After all, this was Duke. This had to go their way. Or else. 

"Anytime you play Duke it's a big game for your fan base, for your players, for your coaching staff," Musselman said in the locker room afterward. "They're talented and well-coached, but if you don't win that game – it was a must-win for us, it really was. … You don't want to be staring at 4-4 eight games into a season. You worry about a team's confidence if you don't win that game." 

As the game drew on, it seemed clear an Arkansas loss wasn't going to happen, even with Duke putting a late scare into affairs after Arkansas gave away a double-digit lead in the closing minutes. With 2:09 left, hundreds of students began creeping closer to the court, awaiting the storm. Duke put on a full-court press to erase a big deficit, but it was too little too late. Despite half-hearted warnings before and after the final horn, a horde of Arkansas students flooded the floor and gave us one of the best scenes through three-plus weeks of the 2023-24 season.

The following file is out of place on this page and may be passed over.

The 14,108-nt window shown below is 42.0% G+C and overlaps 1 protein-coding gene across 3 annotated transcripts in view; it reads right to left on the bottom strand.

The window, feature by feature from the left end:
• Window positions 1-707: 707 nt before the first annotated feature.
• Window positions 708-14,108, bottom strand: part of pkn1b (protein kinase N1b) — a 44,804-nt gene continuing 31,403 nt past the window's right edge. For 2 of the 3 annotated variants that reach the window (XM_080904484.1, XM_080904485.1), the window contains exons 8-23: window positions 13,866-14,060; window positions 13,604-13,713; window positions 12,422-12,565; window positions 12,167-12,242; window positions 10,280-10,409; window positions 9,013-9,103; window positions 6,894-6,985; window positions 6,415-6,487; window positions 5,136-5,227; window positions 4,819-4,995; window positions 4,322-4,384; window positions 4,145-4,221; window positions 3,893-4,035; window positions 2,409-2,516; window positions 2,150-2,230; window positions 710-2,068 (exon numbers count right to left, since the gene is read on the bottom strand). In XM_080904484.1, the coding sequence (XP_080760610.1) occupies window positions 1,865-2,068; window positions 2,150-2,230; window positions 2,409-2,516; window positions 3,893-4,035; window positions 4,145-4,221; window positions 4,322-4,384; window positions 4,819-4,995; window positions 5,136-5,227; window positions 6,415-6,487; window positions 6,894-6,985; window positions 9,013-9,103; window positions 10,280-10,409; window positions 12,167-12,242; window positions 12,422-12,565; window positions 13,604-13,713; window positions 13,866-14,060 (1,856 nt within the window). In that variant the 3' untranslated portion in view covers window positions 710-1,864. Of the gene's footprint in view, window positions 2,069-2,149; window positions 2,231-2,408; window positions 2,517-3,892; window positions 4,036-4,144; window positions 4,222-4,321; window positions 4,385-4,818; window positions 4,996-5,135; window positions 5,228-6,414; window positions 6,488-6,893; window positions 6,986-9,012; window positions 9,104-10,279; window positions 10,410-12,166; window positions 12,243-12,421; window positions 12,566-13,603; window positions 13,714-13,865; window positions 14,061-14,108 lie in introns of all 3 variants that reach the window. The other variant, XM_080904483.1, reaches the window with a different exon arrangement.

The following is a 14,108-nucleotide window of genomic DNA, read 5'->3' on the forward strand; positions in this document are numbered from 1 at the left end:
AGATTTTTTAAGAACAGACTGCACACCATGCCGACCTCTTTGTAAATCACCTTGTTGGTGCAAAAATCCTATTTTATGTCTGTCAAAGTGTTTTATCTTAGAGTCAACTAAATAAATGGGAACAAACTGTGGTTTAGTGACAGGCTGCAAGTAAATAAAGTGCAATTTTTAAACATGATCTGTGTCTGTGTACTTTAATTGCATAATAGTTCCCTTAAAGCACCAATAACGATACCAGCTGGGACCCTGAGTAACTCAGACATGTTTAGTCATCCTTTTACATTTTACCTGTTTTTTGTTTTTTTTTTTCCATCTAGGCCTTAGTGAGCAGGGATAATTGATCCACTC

"Ladies and gentlemen, please stay off the court," the PA announcer dryly implored a drunken crowd of students who were in the midst of a college memory they'll never forget. 

This was the fifth all-time meeting between the two schools; Arkansas now holds a 3-2 edge. An incredible night in one of the best venues in college basketball also marked the 100th win of Musselman's career at Arkansas. The Hogs beating Duke registers as an upset, but the bigger one was Musselman not taking off his shirt in celebration afterward. He confirmed to me later: Never before had he notched such a major victory and managed to keep his shirt on. 

The setting was as good as you'll find in November. More than 1,200 students camped out the night before to watch their team earn its first top-10 home win against a nonconference school in a generation. It was also Arkansas' first win over a top-10 ACC team since it beat North Carolina in 1995.

"Just an insane environment," Musselman said.

Echoing: "I don't think you see many environments like this," Duke coach Jon Scheyer said.